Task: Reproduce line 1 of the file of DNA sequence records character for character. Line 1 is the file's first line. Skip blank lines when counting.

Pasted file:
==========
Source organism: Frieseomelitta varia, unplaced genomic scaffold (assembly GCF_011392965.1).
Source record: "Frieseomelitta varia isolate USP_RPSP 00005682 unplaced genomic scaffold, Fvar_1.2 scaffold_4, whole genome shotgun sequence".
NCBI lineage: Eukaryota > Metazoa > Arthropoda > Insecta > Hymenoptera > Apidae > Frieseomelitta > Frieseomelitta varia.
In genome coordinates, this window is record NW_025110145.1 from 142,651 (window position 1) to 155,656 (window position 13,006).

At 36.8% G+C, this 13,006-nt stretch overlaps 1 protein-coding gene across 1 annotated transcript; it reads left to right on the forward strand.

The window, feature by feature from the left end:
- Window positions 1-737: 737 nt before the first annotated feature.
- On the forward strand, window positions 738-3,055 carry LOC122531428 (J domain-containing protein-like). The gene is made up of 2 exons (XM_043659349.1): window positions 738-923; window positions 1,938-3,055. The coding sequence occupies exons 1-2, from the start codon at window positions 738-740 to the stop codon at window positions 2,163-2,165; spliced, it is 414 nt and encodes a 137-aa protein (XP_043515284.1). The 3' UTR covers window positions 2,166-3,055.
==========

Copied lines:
Source organism: Frieseomelitta varia, unplaced genomic scaffold (assembly GCF_011392965.1).